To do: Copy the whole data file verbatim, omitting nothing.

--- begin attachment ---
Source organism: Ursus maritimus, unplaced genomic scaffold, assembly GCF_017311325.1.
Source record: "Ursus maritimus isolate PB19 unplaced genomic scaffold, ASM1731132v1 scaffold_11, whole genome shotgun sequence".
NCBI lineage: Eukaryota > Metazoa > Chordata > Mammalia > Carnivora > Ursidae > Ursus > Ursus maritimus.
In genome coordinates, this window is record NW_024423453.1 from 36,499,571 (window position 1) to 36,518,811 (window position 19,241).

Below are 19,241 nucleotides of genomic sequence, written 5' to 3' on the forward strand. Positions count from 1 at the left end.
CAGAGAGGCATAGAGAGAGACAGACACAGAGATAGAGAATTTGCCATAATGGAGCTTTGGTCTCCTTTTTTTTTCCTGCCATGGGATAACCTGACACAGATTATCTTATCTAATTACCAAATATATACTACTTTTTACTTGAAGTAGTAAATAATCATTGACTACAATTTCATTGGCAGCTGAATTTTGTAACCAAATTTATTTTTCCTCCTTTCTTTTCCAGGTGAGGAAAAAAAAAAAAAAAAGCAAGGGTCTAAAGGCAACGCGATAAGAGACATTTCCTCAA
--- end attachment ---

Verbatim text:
Source organism: Ursus maritimus, unplaced genomic scaffold, assembly GCF_017311325.1.
Source record: "Ursus maritimus isolate PB19 unplaced genomic scaffold, ASM1731132v1 scaffold_11, whole genome shotgun sequence".
NCBI lineage: Eukaryota > Metazoa > Chordata > Mammalia > Carnivora > Ursidae > Ursus > Ursus maritimus.
In genome coordinates, this window is record NW_024423453.1 from 36,499,571 (window position 1) to 36,518,811 (window position 19,241).

Below are 19,241 nucleotides of genomic sequence, written 5' to 3' on the forward strand. Positions count from 1 at the left end.
CAGAGAGGCATAGAGAGAGACAGACACAGAGATAGAGAATTTGCCATAATGGAGCTTTGGTCTCCTTTTTTTTTCCTGCCATGGGATAACCTGACACAGATTATCTTATCTAATTACCAAATATATACTACTTTTTACTTGAAGTAGTAAATAATCATTGACTACAATTTCATTGGCAGCTGAATTTTGTAACCAAATTTATTTTTCCTCCTTTCTTTTCCAGGTGAGGAAAAAAAAAAAAAAAAGCAAGGGTCTAAAGGCAACGCGATAAGAGACATTTCCTCAA